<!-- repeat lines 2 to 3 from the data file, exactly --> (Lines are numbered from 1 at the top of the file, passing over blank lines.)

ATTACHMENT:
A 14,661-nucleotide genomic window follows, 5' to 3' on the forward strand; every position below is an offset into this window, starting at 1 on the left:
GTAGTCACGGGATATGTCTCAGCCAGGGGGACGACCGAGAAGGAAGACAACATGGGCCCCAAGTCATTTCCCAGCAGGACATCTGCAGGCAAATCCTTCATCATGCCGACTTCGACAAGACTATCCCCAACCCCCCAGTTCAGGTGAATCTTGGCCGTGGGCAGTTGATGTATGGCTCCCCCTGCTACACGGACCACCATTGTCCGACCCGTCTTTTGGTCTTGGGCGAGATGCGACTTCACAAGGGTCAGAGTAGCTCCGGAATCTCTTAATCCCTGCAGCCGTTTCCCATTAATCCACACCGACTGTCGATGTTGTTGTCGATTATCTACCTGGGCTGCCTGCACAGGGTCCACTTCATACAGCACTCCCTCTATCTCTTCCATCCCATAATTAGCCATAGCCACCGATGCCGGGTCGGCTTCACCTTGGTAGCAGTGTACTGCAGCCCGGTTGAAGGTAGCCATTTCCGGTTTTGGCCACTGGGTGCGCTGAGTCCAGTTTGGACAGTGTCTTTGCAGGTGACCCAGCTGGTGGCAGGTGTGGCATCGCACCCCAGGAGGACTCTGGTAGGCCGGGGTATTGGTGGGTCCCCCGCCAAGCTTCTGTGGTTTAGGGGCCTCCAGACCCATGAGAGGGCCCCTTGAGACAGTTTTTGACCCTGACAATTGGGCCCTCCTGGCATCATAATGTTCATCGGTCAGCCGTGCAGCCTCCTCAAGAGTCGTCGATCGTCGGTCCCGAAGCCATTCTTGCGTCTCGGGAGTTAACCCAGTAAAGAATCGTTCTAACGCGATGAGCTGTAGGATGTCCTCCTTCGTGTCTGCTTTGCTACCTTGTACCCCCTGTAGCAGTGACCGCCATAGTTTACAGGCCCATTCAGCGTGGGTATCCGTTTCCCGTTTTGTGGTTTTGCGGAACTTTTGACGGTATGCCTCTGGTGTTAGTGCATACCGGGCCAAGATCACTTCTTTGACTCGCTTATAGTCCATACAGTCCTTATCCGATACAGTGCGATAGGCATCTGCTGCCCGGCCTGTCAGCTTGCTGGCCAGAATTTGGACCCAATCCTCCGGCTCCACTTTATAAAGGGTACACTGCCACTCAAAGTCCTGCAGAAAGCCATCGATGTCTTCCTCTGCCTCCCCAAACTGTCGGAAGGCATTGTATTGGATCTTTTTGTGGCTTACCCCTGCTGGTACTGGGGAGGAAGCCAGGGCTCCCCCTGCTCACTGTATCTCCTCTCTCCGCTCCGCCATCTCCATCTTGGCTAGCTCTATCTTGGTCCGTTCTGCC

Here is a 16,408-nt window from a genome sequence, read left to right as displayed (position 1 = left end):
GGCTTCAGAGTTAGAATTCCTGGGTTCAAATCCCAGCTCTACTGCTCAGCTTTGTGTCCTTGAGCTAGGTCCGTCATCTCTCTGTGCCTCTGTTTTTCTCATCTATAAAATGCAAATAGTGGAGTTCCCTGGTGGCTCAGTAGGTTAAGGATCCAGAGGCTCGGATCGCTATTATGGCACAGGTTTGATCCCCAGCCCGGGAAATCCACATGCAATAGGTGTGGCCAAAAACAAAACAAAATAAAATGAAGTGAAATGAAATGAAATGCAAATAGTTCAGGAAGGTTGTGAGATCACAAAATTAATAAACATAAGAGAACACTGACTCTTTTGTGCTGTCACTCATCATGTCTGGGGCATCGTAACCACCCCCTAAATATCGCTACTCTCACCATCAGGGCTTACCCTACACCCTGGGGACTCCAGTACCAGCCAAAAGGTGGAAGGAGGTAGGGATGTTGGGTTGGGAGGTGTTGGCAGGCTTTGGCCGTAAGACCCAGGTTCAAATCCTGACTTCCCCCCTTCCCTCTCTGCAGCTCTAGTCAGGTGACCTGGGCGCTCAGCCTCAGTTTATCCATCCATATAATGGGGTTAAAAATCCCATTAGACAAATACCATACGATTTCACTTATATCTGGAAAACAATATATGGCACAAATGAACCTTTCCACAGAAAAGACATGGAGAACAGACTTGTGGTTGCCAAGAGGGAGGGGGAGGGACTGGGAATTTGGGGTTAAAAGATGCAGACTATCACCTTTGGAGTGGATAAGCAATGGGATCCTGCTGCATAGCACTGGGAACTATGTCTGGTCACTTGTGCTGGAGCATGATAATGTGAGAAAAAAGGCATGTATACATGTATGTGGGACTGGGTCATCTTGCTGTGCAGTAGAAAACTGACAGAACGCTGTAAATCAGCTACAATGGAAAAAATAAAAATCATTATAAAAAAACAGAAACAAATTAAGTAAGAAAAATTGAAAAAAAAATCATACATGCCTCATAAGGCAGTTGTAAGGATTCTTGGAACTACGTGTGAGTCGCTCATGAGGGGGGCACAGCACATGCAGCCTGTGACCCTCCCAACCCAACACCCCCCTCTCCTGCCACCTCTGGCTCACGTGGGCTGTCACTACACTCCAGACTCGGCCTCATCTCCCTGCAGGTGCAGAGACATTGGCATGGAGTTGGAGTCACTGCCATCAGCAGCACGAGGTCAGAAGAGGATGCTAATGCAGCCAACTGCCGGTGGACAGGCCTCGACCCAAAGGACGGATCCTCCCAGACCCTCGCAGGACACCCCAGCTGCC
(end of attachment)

GTAGTCACGGGATATGTCTCAGCCAGGGGGACGACCGAGAAGGAAGACAACATGGGCCCCAAGTCATTTCCCAGCAGGACATCTGCAGGCAAATCCTTCATCATGCCGACTTCGACAAGACTATCCCCAACCCCCCAGTTCAGGTGAATCTTGGCCGTGGGCAGTTGATGTATGGCTCCCCCTGCTACACGGACCACCATTGTCCGACCCGTCTTTTGGTCTTGGGCGAGATGCGACTTCACAAGGGTCAGAGTAGCTCCGGAATCTCTTAATCCCTGCAGCCGTTTCCCATTAATCCACACCGACTGTCGATGTTGTTGTCGATTATCTACCTGGGCTGCCTGCACAGGGTCCACTTCATACAGCACTCCCTCTATCTCTTCCATCCCATAATTAGCCATAGCCACCGATGCCGGGTCGGCTTCACCTTGGTAGCAGTGTACTGCAGCCCGGTTGAAGGTAGCCATTTCCGGTTTTGGCCACTGGGTGCGCTGAGTCCAGTTTGGACAGTGTCTTTGCAGGTGACCCAGCTGGTGGCAGGTGTGGCATCGCACCCCAGGAGGACTCTGGTAGGCCGGGGTATTGGTGGGTCCCCCGCCAAGCTTCTGTGGTTTAGGGGCCTCCAGACCCATGAGAGGGCCCCTTGAGACAGTTTTTGACCCTGACAATTGGGCCCTCCTGGCATCATAATGTTCATCGGTCAGCCGTGCAGCCTCCTCAAGAGTCGTCGATCGTCGGTCCCGAAGCCATTCTTGCGTCTCGGGAGTTAACCCAGTAAAGAATCGTTCTAACGCGATGAGCTGTAGGATGTCCTCCTTCGTGTCTGCTTTGCTACCTTGTACCCCCTGTAGCAGTGACCGCCATAGTTTACAGGCCCATTCAGCGTGGGTATCCGTTTCCCGTTTTGTGGTTTTGCGGAACTTTTGACGGTATGCCTCTGGTGTTAGTGCATACCGGGCCAAGATCACTTCTTTGACTCGCTTATAGTCCATACAGTCCTTATCCGATACAGTGCGATAGGCATCTGCTGCCCGGCCTGTCAGCTTGCTGGCCAGAATTTGGACCCAATCCTCCGGCTCCACTTTATAAAGGGTACACTGCCACTCAAAGTCCTGCAGAAAGCCATCGATGTCTTCCTCTGCCTCCCCAAACTGTCGGAAGGCATTGTATTGGATCTTTTTGTGGCTTACCCCTGCTGGTACTGGGGAGGAAGCCAGGGCTCCCCCTGCTCACTGTATCTCCTCTCTCCGCTCCGCCATCTCCATCTTGGCTAGCTCTATCTTGGTCCGTTCTGCC

Here is a 16,408-nt window from a genome sequence, read left to right as displayed (position 1 = left end):